It will be interesting to see how the various forms of social currency play out in terms of relative value (denominations) over time. I am of the mind that as people we have finite capacities for intimate relationships (closeness) but that some of these tools help us manage to that capacity more efficiently.

    Jason

  20. fred wilson says:

    i tried taking my twitter badge off of my blog but my mom pleaded with me to put it back. when i asked my readers what bling had to stay during a recent cleaning process, the flickr badge was the top request. so there are readers who want a taste of what you do elsewhere on your blog.

    * * * * * *

    Your mom is reading your blog? Makes me laugh. But I want you to know that I read it too — I’m a huge fan.

    Penelope

  21. Shefaly says:

    @ Penelope:

    Good post.

    I have long kept my LinkedIn and Facebook profiles totally separate mainly because only a couple of people overlap between the two.

    That said, I do have links to my other blog, my book reviews and my reading lists on my most-often-fed blog. That is not so distracting because those who are keen on reading my MOF blog are not totally uninterested in Obesity and weight issues, which is my second blog.

    I think if the synergy benefits the brand, the mashup is justified. Else it is just narcissism – or excessive time to waste on-line – by any other name. ;-)

  22. Becky says:

    Agreed. It occurs to me the social media crossover (twitter on blog, etc.) is overexposure – too much of a good thing is just TOO much. Not THAT many people want to know this much about a person unless they are stalking them which is just creepy.

    As an observer,not a participant, twitter seems like a good way to be in touch with close friends who know you well and would care about all the random thoughts. You need somewhere to be that person and it doesn’t belong in building your business – I don’t think there is any mystery to the concept that less is almost always, more.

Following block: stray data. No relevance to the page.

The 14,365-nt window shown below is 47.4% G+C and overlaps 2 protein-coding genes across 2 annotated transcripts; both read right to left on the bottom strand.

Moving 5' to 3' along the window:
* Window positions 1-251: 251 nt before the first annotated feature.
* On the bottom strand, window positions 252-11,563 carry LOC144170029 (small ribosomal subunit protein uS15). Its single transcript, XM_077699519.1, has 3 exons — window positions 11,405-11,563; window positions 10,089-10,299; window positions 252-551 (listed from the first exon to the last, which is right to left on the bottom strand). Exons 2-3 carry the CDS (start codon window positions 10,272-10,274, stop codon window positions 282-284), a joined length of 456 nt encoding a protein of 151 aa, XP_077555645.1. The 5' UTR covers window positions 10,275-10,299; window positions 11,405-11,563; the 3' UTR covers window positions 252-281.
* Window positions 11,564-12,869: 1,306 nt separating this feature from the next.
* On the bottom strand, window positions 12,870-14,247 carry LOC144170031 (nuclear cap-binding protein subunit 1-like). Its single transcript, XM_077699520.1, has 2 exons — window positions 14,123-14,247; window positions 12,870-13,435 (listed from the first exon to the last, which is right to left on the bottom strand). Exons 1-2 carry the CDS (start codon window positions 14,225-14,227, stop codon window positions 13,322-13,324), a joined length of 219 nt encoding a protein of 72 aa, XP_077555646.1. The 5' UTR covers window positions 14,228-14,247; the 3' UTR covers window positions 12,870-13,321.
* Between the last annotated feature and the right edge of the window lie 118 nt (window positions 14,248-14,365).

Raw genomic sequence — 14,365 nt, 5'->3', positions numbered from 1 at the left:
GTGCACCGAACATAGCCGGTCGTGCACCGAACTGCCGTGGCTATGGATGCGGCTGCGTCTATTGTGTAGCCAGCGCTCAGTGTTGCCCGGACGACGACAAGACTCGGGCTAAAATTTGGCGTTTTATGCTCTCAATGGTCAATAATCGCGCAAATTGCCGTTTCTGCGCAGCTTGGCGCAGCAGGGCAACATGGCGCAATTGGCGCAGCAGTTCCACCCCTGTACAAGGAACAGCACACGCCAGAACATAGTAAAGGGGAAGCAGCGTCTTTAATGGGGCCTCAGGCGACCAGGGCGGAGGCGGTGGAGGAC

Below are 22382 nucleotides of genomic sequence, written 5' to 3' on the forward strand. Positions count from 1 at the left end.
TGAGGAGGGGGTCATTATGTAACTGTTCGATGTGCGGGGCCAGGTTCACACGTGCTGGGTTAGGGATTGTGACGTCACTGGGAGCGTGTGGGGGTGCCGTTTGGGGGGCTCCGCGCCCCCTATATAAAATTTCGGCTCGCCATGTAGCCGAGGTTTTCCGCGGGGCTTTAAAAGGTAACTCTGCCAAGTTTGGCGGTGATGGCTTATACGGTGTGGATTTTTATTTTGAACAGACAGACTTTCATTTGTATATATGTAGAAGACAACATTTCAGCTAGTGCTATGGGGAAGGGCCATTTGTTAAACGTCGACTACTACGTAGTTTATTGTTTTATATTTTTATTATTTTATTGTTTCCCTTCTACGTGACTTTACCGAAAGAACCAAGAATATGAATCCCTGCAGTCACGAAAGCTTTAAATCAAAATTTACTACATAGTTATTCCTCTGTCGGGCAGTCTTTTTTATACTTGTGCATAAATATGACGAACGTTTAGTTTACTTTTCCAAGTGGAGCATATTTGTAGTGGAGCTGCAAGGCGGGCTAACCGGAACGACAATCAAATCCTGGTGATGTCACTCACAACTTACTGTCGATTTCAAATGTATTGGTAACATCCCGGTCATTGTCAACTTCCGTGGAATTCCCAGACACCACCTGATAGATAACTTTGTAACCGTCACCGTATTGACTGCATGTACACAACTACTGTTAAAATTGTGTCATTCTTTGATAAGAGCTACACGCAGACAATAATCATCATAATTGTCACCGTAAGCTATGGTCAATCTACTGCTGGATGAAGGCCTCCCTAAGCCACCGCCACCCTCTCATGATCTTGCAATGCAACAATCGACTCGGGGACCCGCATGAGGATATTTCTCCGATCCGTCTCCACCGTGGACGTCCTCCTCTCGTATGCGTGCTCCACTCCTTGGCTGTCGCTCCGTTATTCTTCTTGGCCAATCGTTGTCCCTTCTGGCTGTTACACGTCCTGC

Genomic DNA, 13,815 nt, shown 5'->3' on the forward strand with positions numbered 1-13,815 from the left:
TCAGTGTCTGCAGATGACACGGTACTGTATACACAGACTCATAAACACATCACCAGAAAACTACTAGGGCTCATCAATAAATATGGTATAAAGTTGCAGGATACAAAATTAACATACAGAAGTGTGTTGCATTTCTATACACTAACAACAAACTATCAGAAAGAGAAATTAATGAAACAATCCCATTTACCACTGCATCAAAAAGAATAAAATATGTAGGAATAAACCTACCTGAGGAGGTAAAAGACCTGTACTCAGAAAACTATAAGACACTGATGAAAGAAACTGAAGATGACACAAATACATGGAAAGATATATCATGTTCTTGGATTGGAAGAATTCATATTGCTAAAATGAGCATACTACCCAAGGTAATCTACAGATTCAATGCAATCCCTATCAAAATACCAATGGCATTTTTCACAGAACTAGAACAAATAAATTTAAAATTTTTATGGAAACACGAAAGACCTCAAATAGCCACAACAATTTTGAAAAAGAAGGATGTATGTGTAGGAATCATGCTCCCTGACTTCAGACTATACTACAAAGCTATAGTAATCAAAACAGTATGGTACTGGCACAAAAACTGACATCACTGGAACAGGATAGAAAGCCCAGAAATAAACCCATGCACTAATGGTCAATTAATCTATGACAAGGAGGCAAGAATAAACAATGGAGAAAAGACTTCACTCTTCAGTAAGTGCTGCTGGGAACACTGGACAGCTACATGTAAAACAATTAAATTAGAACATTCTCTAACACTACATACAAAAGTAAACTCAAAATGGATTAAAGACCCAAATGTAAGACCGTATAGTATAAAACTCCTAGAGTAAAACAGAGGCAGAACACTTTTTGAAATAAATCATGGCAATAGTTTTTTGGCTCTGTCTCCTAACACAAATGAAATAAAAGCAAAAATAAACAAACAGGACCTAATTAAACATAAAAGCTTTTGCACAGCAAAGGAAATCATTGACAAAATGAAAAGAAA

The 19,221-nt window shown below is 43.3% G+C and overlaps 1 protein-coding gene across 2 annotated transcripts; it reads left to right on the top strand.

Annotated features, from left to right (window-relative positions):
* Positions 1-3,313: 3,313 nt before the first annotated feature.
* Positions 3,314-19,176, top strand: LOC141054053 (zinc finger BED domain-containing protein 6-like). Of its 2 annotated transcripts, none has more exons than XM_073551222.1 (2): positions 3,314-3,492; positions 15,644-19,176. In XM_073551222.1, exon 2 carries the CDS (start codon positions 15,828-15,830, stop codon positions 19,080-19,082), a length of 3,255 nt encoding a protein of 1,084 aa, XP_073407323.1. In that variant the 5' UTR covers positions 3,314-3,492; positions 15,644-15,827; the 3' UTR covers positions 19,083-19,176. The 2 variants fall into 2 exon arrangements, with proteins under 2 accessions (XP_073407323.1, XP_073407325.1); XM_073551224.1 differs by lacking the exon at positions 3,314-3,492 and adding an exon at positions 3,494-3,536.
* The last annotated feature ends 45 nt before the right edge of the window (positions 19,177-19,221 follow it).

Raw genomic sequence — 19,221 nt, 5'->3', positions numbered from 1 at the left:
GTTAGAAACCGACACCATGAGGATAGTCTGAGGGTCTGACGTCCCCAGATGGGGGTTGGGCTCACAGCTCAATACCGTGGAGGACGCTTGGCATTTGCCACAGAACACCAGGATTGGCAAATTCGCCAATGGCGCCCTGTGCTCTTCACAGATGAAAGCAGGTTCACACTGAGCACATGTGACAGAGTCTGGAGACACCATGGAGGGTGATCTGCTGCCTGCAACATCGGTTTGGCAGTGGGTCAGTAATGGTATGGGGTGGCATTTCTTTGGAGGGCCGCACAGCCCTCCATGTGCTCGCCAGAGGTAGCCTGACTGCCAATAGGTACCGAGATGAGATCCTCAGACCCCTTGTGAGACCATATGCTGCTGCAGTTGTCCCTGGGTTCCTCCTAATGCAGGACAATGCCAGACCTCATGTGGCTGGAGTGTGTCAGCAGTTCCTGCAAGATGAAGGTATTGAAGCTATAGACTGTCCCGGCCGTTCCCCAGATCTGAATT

23. Dale says:

    Which is the real me or you or anyone? And if we keep those facets of our personas separate, how do we know that others we want to engage will chance upon the one that most resonates with them or best represents us???

    Offer the buffet I think, and let the diner choose.

    2 cents worth:)

  24. Milena says:

    “It will be interesting to see how the various forms of social currency play out in terms of relative value (denominations) over time. I am of the mind that as people we have finite capacities for intimate relationships (closeness) but that some of these tools help us manage to that capacity more efficiently.”

    @Jason,

    Interesting concept, do you mean we have finite capacities with each person or total, regardless of the number of people?

    How do you think these tools help us manage our capacity more efficiently?

    I will admit that getting to know a commenter on my blog or on Twitter feels like closeness, as it’s often due to sharing a small detail of interest w/ someone. Conversely, when my closest friends and family read my blog, I often feel more distance with them as they usually don’t comment or engage with what I wrote (with the exception of my husband, since I’m usually already talking about what I blog about w/ him.) I guess what I’m saying is that for my already close relationships, online social media is less efficient. But perhaps w/ total strangers it allows you to make that micro-connection you mentioned, in a way you’d never have been able to had you not been posting away on the internet.

    Am I getting close to what you are talking about?

  25. Franke James says:

    Penelope,

    Twittered about your post and posted link to it:
    [Explaining Twitter to friends, good take by Trunk]

    Excellent work!

    Franke

  26. Dan Schawbel says:

    Here is my latest thought:

    As technology rapidly changes and accelerates, your personal brand remains constant.

    By saying this, I mean that you are you who are despite the addition of new technology. The technology just let’s us convey our message quicker and more effectively to a larger audience (global).

  27. Norman says: